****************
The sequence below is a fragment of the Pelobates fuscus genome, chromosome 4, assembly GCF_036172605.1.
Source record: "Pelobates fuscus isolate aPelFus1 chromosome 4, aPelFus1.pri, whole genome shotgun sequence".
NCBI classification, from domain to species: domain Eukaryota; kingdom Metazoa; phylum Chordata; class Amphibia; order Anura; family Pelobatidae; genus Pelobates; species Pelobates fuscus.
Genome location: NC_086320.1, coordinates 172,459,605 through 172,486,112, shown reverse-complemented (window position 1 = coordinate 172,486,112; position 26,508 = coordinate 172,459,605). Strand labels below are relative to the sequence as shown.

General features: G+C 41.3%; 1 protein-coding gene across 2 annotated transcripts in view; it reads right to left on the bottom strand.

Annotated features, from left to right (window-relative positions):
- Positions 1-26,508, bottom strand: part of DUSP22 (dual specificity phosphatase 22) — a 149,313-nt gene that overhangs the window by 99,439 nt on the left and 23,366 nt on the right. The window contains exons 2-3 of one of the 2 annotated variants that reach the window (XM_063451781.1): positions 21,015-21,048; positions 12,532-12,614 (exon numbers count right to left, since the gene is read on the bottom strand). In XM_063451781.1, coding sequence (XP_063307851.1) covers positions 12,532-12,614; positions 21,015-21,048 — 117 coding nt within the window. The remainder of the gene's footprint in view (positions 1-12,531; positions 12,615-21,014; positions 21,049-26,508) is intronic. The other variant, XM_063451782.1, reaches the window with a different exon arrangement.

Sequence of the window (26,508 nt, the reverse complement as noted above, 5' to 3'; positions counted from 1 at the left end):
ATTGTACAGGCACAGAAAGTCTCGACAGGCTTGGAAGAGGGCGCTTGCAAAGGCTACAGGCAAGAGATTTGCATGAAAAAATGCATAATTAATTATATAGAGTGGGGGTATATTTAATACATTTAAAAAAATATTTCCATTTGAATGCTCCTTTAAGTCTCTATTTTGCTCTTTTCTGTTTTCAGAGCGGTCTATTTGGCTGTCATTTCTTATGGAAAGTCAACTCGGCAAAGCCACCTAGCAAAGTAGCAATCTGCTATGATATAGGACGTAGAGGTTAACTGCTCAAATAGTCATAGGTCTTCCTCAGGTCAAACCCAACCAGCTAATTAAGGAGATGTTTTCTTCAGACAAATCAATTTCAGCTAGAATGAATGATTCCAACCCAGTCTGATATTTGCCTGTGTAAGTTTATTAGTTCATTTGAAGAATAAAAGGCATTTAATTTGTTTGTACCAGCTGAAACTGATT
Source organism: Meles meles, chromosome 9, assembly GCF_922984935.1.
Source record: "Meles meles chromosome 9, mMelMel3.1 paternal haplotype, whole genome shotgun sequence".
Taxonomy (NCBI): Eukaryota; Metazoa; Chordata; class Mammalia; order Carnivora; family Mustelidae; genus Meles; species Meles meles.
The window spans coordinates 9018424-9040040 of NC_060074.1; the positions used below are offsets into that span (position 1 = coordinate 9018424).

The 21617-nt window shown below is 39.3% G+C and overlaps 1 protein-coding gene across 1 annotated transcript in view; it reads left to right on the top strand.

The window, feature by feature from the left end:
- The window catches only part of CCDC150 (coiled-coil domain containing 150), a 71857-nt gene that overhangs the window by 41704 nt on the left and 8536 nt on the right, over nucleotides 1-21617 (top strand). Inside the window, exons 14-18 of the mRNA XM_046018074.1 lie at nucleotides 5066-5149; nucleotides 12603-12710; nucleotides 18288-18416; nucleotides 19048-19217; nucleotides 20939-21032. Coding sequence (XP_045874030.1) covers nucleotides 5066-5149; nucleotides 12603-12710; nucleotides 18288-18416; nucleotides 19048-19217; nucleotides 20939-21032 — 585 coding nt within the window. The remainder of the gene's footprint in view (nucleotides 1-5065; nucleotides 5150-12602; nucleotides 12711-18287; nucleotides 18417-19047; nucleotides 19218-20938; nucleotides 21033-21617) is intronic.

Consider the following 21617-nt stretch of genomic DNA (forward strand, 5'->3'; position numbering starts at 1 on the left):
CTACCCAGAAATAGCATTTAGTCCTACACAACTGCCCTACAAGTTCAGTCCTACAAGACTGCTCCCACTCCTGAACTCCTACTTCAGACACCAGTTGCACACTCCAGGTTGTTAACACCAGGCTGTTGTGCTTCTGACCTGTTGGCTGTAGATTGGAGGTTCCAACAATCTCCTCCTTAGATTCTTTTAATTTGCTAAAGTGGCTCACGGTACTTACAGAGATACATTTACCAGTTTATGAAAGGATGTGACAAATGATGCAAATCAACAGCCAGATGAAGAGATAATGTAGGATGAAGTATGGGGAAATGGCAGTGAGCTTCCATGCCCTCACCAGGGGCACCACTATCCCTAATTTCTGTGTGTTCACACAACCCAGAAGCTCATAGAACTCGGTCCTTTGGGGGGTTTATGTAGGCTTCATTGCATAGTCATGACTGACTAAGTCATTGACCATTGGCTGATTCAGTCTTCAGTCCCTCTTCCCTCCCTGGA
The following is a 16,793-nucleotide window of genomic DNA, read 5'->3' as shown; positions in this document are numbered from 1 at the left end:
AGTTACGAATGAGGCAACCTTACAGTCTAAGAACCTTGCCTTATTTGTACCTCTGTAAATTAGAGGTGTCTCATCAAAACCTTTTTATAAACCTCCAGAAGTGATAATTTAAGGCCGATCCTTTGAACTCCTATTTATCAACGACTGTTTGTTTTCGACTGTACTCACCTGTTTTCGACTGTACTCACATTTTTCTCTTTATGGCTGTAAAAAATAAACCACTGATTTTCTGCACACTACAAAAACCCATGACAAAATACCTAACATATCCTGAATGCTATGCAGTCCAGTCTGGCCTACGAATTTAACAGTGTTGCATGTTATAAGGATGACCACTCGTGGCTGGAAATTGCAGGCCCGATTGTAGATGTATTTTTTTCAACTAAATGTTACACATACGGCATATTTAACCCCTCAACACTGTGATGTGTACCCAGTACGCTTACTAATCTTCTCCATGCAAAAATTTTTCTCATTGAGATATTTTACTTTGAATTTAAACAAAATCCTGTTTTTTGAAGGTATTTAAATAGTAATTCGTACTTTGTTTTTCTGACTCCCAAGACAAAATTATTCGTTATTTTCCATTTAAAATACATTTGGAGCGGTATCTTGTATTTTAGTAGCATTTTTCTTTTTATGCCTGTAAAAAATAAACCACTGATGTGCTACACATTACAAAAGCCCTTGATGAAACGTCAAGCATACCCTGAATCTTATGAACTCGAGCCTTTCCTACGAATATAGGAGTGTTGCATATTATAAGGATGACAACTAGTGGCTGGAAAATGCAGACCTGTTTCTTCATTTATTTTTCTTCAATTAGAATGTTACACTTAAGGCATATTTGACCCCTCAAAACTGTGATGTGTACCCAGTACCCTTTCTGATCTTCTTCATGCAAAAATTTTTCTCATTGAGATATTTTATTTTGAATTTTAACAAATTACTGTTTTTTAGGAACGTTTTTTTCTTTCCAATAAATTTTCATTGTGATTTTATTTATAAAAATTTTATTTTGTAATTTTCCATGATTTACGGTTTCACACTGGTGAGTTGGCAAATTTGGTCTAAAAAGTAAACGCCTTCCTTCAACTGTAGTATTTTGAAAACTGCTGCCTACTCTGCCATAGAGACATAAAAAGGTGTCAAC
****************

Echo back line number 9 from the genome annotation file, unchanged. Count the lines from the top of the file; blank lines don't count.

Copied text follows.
ATTGTACAGGCACAGAAAGTCTCGACAGGCTTGGAAGAGGGCGCTTGCAAAGGCTACAGGCAAGAGATTTGCATGAAAAAATGCATAATTAATTATATAGAGTGGGGGTATATTTAATACATTTAAAAAAATATTTCCATTTGAATGCTCCTTTAAGTCTCTATTTTGCTCTTTTCTGTTTTCAGAGCGGTCTATTTGGCTGTCATTTCTTATGGAAAGTCAACTCGGCAAAGCCACCTAGCAAAGTAGCAATCTGCTATGATATAGGACGTAGAGGTTAACTGCTCAAATAGTCATAGGTCTTCCTCAGGTCAAACCCAACCAGCTAATTAAGGAGATGTTTTCTTCAGACAAATCAATTTCAGCTAGAATGAATGATTCCAACCCAGTCTGATATTTGCCTGTGTAAGTTTATTAGTTCATTTGAAGAATAAAAGGCATTTAATTTGTTTGTACCAGCTGAAACTGATT